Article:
Welcome to the resource topic for 2016/594
"Make Sure DSA Signing Exponentiations Really are Constant-Time’’
Authors: Cesar Pereida García, Billy Bob Brumley, Yuval YaromAbstract:
TLS and SSH are two of the most commonly used protocols for securing Internet traffic. Many of the implementations of these protocols rely on the cryptographic primitives provided in the OpenSSL library. In this work we disclose a vulnerability in OpenSSL, affecting all versions and forks (e.g. LibreSSL and BoringSSL) since roughly October 2005, which renders the implementation of the DSA signature scheme vulnerable to cache-based side-channel attacks. Exploiting the software defect, we demonstrate the first published cache-based key-recovery attack on these protocols: 260 SSH-2 handshakes to extract a 1024/160-bit DSA host key from an OpenSSH server, and 580 TLS 1.2 handshakes to extract a 2048/256-bit DSA key from an stunnel server.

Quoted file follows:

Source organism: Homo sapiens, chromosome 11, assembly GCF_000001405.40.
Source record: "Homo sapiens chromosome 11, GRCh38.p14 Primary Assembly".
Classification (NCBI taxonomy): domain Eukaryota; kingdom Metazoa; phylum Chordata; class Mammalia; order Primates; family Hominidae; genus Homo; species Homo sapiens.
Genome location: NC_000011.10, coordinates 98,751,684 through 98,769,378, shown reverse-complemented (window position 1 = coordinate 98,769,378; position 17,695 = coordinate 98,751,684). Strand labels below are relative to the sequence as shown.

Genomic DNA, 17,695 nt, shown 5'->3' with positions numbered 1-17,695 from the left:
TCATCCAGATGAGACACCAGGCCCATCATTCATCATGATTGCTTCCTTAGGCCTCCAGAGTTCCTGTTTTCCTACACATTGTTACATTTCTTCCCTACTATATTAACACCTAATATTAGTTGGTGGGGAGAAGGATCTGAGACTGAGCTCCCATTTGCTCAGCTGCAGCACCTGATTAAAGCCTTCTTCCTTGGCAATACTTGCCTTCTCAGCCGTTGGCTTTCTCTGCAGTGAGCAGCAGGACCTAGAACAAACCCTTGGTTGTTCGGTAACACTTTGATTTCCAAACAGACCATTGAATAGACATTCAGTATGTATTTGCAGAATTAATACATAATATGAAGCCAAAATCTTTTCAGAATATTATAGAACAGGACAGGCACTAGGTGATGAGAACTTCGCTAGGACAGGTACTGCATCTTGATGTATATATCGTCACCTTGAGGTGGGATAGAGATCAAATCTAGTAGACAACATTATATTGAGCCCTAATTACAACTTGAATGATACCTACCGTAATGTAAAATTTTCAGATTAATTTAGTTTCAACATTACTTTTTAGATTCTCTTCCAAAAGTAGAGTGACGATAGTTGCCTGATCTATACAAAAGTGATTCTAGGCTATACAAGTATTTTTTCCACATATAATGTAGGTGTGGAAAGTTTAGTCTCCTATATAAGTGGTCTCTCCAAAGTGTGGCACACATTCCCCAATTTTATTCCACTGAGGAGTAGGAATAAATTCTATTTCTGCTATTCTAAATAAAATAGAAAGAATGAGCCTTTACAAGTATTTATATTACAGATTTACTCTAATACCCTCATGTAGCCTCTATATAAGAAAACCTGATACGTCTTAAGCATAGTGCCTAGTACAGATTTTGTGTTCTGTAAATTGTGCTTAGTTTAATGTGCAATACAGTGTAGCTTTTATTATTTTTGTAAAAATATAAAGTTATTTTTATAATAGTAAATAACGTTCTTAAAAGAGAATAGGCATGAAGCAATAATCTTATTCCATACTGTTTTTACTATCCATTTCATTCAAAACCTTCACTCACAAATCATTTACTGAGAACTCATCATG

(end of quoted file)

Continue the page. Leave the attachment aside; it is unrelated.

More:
Feel free to post resources that are related to this paper below.
Example resources include: implementations, explanation materials, talks, slides, links to previous discussions on other websites.
For more information, see the rules for Resource Topics .